Divorce is a deeply personal, life-changing event. If you are filing for divorce, or if you are just considering the possibility, you need an experienced divorce settlement lawyer to help you through the process.
Pennsylvania Divorce Types
- Mutual consent: Most of the time, when the spouses agree about the terms of their divorce, the parties simply file affidavits of consent to request that a divorce be issued. The law says it is a 90-day process, but it can take up to 150 days or more.
- Separation: In this case, the parties generally do not agree to move forward. After a separation lasting at least two years, one of the parties can petition the court for a divorce.
- Fault: This method requires a hearing before the court to establish that the other party caused the breakdown of the marriage. This is costly, time-consuming and contentious.
A Smarter Way to Handle Your Divorce
As a smaller firm, we take on fewer cases, check the courts’ dockets daily and cultivate good relationships with the office staff. We practice in many different counties and courts in Eastern Pennsylvania and the Delaware Valley. Facing many different fact-finders, fact scenarios and local customs has kept our legal team from getting complacent and kept us up to date on all facets of divorce. We have learned to think on our feet and adapt to various situations to help our clients reach a divorce settlement that meets their needs.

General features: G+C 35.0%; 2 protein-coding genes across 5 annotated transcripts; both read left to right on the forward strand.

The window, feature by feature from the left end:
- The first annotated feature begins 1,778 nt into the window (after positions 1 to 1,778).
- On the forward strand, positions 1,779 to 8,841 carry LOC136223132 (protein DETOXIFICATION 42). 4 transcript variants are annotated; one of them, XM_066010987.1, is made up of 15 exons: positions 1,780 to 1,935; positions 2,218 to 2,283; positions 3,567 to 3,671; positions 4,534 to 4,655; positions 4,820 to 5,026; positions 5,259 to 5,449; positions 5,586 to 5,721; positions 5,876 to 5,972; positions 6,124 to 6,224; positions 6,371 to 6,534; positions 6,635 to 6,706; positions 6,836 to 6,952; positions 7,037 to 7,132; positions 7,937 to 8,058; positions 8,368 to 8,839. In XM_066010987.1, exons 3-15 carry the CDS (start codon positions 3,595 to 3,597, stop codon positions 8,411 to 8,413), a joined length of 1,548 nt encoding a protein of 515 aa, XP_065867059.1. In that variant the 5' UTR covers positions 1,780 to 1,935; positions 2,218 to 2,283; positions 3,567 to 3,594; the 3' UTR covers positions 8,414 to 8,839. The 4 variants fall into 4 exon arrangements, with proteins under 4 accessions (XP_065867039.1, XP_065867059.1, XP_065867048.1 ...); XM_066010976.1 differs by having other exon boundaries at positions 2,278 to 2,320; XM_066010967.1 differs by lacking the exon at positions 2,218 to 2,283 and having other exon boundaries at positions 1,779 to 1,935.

Modification of Orders
After entry of a court order, circumstances can and sometimes do change. Whether the change is related to a career, income/earnings capacity or a child’s needs, you should consult a lawyer to discuss the options available to you to modify the court’s order.
Initial Support and Custody Orders
Some support and custody orders contain a clause that states the order cannot be modified. This type of provision can create a significant roadblock in the future if circumstances change and a modification is necessary.
A party can petition the court for modification of:
- child support
- child custody
- child visitation
- spousal support
- alimony pendente lite
In the current environment, when divorce is so common, you should speak with an experienced lawyer if you want a prenuptial agreement or are looking for advice about prenuptial negotiations.
Prenuptial Agreement Basics
- They are binding and enforceable.